Only one more thing: item 1 is technically flawed on several OS' including win7 and win8.1. If you only design your malware correctly, administrators will not be asked for consent to execute it with the highest possible rights. This does not apply to win10, by the way. See https://social.technet.microsoft.com/Forums/windows/en-US/52b9c450-72f1-4dbc-b431-ed3127fc225b/uac-bypass?forum=w8itprosecurity
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McKnifeCommented:
Almost forgot to answer those remaining 2 questions:
" If UAC is disabled the "Run as Administrator" flat out doesn't do anything does it?" - for a restricted user, it will bring up "access denied". For a local administrator, it has no effect to use it since every process already runs elevated.

"lastly... is there a GPO to turn it on and set the level?" - sure.
https://technet.microsoft.com/en-us/library/dd851609.aspx - "Prompt for consent on the secure desktop" is the highest level, for example.
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JohnBusiness Consultant (Owner)Commented:
I do not understand the "no effect" stuff.

If UAC is ON and the user is Standard, it throws up a box asking for Admin credentials. The user cannot install software. Yes, there was a variant of this over a decade ago with XP but XP is dead.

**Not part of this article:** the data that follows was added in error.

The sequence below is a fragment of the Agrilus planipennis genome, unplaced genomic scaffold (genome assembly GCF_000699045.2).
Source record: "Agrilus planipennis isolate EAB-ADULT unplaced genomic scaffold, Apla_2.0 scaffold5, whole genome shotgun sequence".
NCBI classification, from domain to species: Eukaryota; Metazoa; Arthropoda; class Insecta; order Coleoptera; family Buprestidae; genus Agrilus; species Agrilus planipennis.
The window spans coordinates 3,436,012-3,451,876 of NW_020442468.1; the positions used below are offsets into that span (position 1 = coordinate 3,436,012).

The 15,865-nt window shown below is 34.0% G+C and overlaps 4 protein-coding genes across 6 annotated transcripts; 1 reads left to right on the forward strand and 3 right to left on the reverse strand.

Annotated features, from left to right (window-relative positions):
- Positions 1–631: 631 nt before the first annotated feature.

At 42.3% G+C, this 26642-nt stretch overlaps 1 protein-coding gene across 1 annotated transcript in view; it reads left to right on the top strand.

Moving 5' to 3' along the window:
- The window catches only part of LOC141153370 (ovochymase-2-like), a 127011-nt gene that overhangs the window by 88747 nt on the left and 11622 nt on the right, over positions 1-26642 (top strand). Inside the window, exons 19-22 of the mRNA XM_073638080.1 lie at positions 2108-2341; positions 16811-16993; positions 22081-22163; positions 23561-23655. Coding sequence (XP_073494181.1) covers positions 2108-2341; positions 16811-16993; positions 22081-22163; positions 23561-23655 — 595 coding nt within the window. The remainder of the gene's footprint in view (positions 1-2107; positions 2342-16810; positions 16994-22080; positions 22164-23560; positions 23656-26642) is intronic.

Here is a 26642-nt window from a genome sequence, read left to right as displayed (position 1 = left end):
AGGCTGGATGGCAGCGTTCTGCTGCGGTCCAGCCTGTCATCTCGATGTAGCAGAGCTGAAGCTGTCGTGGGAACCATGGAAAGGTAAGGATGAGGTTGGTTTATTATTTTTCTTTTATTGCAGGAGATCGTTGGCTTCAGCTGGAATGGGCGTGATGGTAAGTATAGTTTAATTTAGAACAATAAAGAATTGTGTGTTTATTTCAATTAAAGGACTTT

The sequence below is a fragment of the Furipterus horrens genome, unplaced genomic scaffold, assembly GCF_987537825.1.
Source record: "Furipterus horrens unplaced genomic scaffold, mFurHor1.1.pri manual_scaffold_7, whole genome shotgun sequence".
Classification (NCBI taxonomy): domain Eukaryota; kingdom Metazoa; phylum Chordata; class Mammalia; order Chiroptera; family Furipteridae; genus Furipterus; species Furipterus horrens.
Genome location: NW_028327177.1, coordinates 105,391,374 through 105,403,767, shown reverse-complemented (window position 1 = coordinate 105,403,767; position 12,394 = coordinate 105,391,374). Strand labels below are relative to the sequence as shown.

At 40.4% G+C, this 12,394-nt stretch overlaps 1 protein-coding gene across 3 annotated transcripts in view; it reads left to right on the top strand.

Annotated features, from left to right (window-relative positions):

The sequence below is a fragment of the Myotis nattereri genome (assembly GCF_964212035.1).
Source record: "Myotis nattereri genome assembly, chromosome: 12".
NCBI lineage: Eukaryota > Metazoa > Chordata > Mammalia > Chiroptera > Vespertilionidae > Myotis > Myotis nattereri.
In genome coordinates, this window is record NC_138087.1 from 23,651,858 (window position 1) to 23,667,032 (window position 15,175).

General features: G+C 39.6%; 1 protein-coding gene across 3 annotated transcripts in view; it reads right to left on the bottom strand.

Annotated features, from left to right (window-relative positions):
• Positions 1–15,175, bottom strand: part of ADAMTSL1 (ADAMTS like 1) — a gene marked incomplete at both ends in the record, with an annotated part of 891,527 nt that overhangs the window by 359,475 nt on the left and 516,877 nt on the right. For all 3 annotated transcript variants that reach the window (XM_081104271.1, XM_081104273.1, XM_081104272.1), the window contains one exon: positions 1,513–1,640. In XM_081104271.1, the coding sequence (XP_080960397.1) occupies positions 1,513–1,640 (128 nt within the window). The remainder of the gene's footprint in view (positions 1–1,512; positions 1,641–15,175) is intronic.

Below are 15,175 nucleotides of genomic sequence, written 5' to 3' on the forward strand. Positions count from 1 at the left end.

This normally also prevents installation of viruses because most have to install as admin.

I do not call this NO effect.

For convenience reasons, many users run as local administrator, a security no-go

We do not let this happen. Such users would just routinely OK prompts.

Maybe all this is the reason my clients have very few viruses and in here, lots of members and their colleagues get viruses.
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McKnifeCommented:
John, setups trigger UAC, correct. But if the UAC is off, still the user needs administrative credentials to install software to the default locations (that means, to make system wide changes), so even if UAC is off, the installation will not succeed.
If we have portable software, it will be a simple extraction process and that would not trigger UAC so again: no difference or effect with UAC on or off.
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LockDown32OwnerAuthor Commented:
Misunderstood is an understatement. John we aren't talking about how you set up your users or networks. We are simply talking about what happens with UAC ON and OFF. They have done something different with Windows 10. Hence the question. Need to play with it more. Right now I can no longer turn off UAC for a restricted user.... or was I ever able to????